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Parents call on APS to address slow academic growth, teacher turnover at Oakridge Elementary

Oakridge Elementary School in the Arlington Ridge neighborhood in May of 2023 (via Google Maps)

A small group of parents from Oakridge Elementary School are asking Arlington Public Schools to take a hard look at student achievement and teacher retention.

Student assessments show low growth and lower pass rates in math and science tests at the school in the Arlington Ridge neighborhood. Meanwhile, it has higher teacher turnover than the school system as a whole, according to the group, named Concerned Parents of Oakridge

“We’ve looked at the data as of the end of the 2022 school year and we did not see academic growth but we did see significant staff turnover and a widening equity gap,” group representative Anna Hudson told the Arlington School Board last week. “We know that many teachers will not return to Oakridge in the fall.”

Hudson is one of four parents who co-wrote a letter on behalf of this group, urging APS to hold students to higher academic standards.

APS has been talking with parents and the Arlington Ridge Civic Association about these issues, per an email that the school system shared with ARLnow.

It has developed a plan that addresses academics and staff satisfaction, as well as family engagement and behavior management, the email says. Not long after this plan was developed, a fight broke out among Oakridge parents at a fifth grade commencement ceremony.

The school began sending iPads home at the end of April so students and families can access the learning software APS has on these devices throughout the summer. Last year, Oakridge restricted iPad use at home due to inappropriate content found on the device of a student.

Before the school year ended earlier this month, English and math supervisors and other administrators began meeting regularly with teachers and making rounds at the school and teachers have quarterly planning days to prepare their lessons.

Demonstrating growth in reading and math are part of the school’s strategic plan. Oakridge committed to increasing small-group and one-on-one instruction and regular staff meetings to reach this goal.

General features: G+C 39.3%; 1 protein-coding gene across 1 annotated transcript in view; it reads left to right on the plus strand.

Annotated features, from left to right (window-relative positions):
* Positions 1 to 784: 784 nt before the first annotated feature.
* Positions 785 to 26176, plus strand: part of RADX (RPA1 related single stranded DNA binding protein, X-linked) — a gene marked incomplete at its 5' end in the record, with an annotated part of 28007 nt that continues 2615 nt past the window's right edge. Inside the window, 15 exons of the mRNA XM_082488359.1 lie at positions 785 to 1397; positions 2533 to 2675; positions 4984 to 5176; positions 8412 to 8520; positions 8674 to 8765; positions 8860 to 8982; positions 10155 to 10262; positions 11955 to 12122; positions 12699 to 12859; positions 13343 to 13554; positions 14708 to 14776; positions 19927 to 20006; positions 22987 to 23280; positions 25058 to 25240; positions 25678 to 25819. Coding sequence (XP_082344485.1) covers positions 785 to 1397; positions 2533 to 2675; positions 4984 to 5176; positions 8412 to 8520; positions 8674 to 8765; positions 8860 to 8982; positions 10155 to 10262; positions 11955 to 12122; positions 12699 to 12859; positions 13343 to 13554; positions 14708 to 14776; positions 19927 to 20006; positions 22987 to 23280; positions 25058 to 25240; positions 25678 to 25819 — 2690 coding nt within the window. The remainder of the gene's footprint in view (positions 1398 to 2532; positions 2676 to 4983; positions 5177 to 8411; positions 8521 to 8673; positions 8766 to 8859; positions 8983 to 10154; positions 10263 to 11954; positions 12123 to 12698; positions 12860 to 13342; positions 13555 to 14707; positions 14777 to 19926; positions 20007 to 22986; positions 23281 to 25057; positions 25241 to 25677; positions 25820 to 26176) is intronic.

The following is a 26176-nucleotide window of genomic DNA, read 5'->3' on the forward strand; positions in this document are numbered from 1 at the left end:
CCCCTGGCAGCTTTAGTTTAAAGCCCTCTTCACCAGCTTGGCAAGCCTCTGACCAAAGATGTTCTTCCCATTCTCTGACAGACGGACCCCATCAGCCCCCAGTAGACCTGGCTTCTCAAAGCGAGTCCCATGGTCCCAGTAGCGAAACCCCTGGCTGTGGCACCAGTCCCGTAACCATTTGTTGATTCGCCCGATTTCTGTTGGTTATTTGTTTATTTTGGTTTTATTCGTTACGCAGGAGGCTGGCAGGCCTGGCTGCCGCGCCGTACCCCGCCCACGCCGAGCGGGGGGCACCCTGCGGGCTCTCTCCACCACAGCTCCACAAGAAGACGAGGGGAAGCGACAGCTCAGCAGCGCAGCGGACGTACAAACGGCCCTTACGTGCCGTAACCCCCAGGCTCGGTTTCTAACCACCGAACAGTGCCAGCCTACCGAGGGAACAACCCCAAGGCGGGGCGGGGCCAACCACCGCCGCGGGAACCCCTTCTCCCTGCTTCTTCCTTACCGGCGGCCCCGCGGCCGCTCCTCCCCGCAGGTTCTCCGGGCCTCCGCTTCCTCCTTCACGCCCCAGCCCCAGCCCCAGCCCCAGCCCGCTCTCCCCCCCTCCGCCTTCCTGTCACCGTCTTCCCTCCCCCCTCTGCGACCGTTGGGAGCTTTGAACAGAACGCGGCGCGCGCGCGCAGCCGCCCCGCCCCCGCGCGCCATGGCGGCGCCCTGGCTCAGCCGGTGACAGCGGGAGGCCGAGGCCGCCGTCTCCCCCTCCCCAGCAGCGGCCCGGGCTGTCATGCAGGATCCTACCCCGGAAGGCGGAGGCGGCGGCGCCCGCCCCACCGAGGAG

When it comes to performance in English, Oakridge students are close to on par with their peers countywide, with 74% passing a state assessment in the 2021-22 school year, compared to the countywide average passing rate of 78%, per a state school quality dashboard.

In math, history and science, the Arlington Ridge elementary school performs lower than APS as a whole, though some of the elementary schools with high rates of children from low-income families have lower pass rates, per data from a state dashboard.

In math, 64% of Oakridge students passed state assessments compared to the APS rate of 74%, and in science, 40% pass rate compared to a 64% pass rate. Pass rates in Arlington for these subjects range from 95% to 21% and 90% to 16%, respectively.

Schools with some of the highest pass rates, like Nottingham Elementary School, registered low “growth rates,” while schools with lower pass rates register high growth rates, such as Randolph and Drew elementary schools. The Oakridge parents say they are troubled by the zero growth registered in math and science.

“Equity in education relies on strong academics. Reading, writing, math and problem-solving are critical foundations, whether you go to tech school, 4- year university or enter the workforce after high school,” Hudson said. “Low standards in elementary school lead to kids falling out in middle school and high school. Our kids are capable and they deserve better.”

As for staff retention, the state data dashboard indicates that last year, Oakridge had double the percentage of inexperienced teachers compared to APS as a whole. That population has been, on average, 2-3 times higher at Oakridge compared to the county as whole since 2017, per the parent group.

APS says it is taking steps to “support, recognize and celebrate staff” and ensure staff can share their concerns. This includes more staff recognitions and celebrations, monthly meetings to discuss specific concerns and solutions and surveys to identify other issues in the building.

Arlington Education Association president June Prakash says she is following trends in teachers retiring or leaving the county or the profession but she had not yet heard chatter about teacher turnover at Oakridge.

Some reshuffling and departures can be expected every year come the summer, she said, placing more weight on the mid-year departures as a harbinger of potential problems at a school.

Site-specific reasons why teacher retention may be lower range from a principal’s management style to administrative staffing changes not based on seniority, such as reassigning a veteran fourth-grade teacher to the second grade, according to Prakash.

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